P-Patch farmers in a pickle over disappearing produce
Something was strange about the tomatoes in Russ Welti's P-Patch. "Every time we came — three times a week — it appeared as...
Seattle Times staff reporter
Something was strange about the tomatoes in Russ Welti's P-Patch.
"Every time we came — three times a week — it appeared as if the tomatoes were almost ripe, and we wondered why they were not ripening," said Welti, 45.
Eventually, he realized that as soon as his tomatoes turned plump and red, they were being stolen. He never saw the culprit, but he ended up with just a small fraction of the tomatoes from the 10 plants in his Cascade neighborhood plot.
"Had I known the extent of the pilfering, I might not have bothered," said Welti, a first-time P-Patch gardener.
Harvest-season thefts have been challenging the good will, optimism and sense of harmony in the city's 50-plus P-Patches. Tomatoes vanish. Peppers disappear. Even tools, hoses and paving stones have wandered away.
No one knows just how much food has been taken, but this year's thefts have sparked a spirited online discussion among P-Patch gardeners, whose outlooks range from a get-tough stance to a philosophical acceptance.
"I think the time for being nice is over," wrote Elizabeth Rothman, 51, in one posting. "Let's not watch mutely as things are taken."
Brooklyn-born Rothman, acknowledging she's not "of this Northwest culture originally," urged gardeners to confront people who appear to be stealing produce. Accepting thievery, she wrote, "seems like being 'wimpy'; seems like choosing victimhood."
In contrast, Vade Donaldson, 37, wrote that theft is an unavoidable part of P-Patch life. "This sounds crass, but I think we all, as gardeners, just need to get over it."
Veteran P-Patch gardeners already knew what Welti is finding out. "Some people come in and see that it's a 'community garden,' therefore they think they can just harvest things," said Sandy Pernitz, community garden coordinator.
Pernitz said she has no indication this year's thefts are worse than usual, but she said the subject is triggering more discussion because this is the first fall gardeners have been linked by an electronic mailing list.
Among the hot topics: Who's taking the goods? Some gardeners say they might be less upset if the produce was going to truly needy people. But stories circulate about apparently middle-class people helping themselves to the crops.
"People have seen a lady in a well-kept Mercedes drive up, get out with her shopping bags and go out into the gardens and just start filling them up," said Ray Schutte, president of the P-Patch Trust, a nonprofit group that supports community gardens.
As some gardeners note, P-Patch pilferers are actually taking food away from the hungry, because the gardens annually donate more than 10 tons of excess produce to local food banks.
Donaldson was angry and frustrated when every bell pepper was stolen from his first P-Patch in 2002.
But his wife, Stephanie Kellner, 36, helped him focus on why people participate in the community garden. "I hope it's because they enjoy the activity itself, of putting their hands in the soil, connecting with the earth and our food, and because of the community," he said. "Gardening is the end in itself."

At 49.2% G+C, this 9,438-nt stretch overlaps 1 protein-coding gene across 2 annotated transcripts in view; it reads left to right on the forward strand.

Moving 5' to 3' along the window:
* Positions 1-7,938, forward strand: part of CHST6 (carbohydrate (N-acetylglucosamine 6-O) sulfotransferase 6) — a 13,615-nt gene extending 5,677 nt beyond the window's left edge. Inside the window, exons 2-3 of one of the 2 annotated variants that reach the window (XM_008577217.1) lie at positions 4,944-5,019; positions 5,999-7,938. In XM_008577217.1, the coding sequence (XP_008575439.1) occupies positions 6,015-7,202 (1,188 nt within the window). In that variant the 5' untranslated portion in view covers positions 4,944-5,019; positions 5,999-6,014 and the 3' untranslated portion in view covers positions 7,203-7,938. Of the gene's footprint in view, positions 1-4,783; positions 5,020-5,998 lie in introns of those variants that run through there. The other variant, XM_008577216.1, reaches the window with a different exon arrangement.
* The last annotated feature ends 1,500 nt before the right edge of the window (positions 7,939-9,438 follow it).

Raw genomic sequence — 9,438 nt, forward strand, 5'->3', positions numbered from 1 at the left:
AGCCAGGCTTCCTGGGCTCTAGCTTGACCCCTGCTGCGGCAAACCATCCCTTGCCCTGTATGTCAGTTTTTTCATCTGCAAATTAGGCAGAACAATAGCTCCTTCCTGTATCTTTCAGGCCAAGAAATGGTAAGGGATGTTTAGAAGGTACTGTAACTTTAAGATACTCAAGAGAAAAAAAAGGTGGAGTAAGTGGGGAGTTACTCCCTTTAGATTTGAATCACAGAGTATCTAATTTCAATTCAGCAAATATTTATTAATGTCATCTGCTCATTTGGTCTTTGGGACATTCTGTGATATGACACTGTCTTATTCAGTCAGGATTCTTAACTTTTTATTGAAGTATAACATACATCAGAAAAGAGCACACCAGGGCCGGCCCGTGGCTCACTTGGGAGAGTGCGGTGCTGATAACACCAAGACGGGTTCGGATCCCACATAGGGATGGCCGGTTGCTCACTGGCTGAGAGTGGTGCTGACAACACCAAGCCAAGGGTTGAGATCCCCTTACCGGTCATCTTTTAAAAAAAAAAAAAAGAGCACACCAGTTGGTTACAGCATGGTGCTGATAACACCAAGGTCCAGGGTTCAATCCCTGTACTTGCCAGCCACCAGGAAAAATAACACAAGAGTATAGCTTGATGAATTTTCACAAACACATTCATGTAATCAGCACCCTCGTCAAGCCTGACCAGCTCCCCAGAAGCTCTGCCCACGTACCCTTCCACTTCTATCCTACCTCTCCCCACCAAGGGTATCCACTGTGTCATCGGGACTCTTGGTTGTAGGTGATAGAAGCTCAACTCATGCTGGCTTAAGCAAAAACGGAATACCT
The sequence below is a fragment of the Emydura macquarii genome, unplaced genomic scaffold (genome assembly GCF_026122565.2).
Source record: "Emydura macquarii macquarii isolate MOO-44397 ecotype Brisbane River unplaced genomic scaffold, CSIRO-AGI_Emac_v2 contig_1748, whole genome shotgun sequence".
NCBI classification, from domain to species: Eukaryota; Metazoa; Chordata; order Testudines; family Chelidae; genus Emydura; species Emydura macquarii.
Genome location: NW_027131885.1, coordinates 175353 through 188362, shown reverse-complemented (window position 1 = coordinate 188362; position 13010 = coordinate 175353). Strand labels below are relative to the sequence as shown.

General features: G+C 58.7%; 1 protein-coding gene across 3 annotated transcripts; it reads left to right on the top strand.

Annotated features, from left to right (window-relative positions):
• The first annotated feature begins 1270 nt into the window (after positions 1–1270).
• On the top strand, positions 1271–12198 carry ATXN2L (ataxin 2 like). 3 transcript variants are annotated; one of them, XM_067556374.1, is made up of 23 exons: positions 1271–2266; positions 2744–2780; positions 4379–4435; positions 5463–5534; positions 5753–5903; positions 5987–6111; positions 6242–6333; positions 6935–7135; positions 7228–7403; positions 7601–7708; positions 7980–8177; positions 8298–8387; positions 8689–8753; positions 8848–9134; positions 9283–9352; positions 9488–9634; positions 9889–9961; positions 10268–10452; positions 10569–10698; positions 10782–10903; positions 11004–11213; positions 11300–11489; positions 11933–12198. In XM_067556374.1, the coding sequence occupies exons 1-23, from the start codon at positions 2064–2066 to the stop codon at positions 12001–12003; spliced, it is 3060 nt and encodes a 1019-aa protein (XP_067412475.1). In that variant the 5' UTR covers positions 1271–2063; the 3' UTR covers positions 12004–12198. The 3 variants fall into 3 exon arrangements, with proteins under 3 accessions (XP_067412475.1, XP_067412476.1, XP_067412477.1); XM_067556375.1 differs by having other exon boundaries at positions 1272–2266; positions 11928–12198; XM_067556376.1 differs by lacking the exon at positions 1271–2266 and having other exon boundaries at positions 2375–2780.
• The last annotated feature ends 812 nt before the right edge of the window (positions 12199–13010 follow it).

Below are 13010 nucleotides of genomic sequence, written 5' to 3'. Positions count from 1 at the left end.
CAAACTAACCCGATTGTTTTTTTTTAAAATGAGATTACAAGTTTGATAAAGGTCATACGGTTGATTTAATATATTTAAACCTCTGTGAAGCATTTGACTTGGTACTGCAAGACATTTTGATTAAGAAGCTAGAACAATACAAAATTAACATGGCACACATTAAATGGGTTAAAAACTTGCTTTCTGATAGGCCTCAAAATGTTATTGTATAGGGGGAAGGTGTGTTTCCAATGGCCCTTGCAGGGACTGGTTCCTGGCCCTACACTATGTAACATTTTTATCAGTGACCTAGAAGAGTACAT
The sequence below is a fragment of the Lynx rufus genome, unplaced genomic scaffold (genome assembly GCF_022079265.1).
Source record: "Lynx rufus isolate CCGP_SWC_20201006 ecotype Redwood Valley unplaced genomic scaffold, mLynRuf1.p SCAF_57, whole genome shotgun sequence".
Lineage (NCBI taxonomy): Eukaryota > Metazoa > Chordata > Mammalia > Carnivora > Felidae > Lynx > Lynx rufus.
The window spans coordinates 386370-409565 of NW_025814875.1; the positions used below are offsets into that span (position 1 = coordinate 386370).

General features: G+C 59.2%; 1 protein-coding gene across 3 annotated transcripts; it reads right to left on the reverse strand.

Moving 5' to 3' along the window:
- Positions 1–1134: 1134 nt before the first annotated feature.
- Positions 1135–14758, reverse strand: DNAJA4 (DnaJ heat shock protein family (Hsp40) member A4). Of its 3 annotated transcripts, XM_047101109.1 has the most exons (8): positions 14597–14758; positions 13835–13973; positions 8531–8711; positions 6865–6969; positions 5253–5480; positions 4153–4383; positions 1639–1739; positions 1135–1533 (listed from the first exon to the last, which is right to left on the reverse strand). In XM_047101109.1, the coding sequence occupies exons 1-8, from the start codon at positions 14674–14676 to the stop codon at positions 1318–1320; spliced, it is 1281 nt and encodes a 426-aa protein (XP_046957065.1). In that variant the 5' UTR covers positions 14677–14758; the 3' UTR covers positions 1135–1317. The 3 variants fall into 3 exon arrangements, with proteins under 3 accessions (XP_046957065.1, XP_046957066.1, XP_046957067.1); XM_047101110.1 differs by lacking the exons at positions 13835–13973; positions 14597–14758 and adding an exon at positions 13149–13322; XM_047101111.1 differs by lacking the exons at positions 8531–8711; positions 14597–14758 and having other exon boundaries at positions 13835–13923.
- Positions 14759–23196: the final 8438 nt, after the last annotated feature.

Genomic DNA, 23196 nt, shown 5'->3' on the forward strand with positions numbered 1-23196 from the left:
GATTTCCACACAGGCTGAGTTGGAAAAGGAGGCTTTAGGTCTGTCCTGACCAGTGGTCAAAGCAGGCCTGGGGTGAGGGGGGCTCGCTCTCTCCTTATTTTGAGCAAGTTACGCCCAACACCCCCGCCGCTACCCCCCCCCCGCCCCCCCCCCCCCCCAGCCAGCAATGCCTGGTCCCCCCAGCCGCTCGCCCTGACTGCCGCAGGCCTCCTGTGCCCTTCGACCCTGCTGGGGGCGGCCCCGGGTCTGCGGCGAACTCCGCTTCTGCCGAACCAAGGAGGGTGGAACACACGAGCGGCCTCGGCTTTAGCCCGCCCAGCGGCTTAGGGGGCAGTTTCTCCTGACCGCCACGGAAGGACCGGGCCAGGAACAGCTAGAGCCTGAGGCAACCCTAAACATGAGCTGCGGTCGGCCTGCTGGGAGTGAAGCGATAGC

To discourage thieves, some gardeners grow orange or yellow tomatoes that look unripe, or shift to potatoes and carrots that mature out of view. Some put small fences around their plots.
Pernitz said she thinks the level of theft and vandalism is relatively low, considering that the plots, nearly all on public land, are open to the public.
Some East Coast cities have fenced and locked community gardens, on land owned by private, nonprofit organizations.
But Seattle's different, Pernitz said. Here, P-Patch gardeners want to feel they're part of a neighborhood, not barricaded away from it.
But even in laid-back Seattle, urban farmers don't relish having carefully tended crops go astray. The official line from police is that anyone seeing a theft occurring should call 911, and if the goods are already gone, call the nonemergency line, 206-625-5011.
Sonja Richter, crime-prevention coordinator for the police department's East Precinct, suggests gardeners contact the community-policing team in their particular precinct. Just having patrol officers cruise by the gardens, she said, would discourage some thieves.
Richter, a former P-Patch gardener, knows people are reluctant to report small losses. "If you want a well-ordered society, you have to call the cops. ... First, it's your tomatoes and then it's your bicycle and then it's your lawnmower. If you let it go, it creates a contempt for the law."
What bothers Welti most is the suggestion he's heard that having produce stolen is a way of giving to the community. "I hate to sound hard-nosed," he said. "I give money to charities. But I never thought this was a charitable endeavor."
Jack Broom: 206-464-2222 or email@example.com
When vice president of Sub Pop Records Megan Jasper isn't running things at the office, she's working in her garden at her West Seattle home where she and her husband Brian spend time relaxing.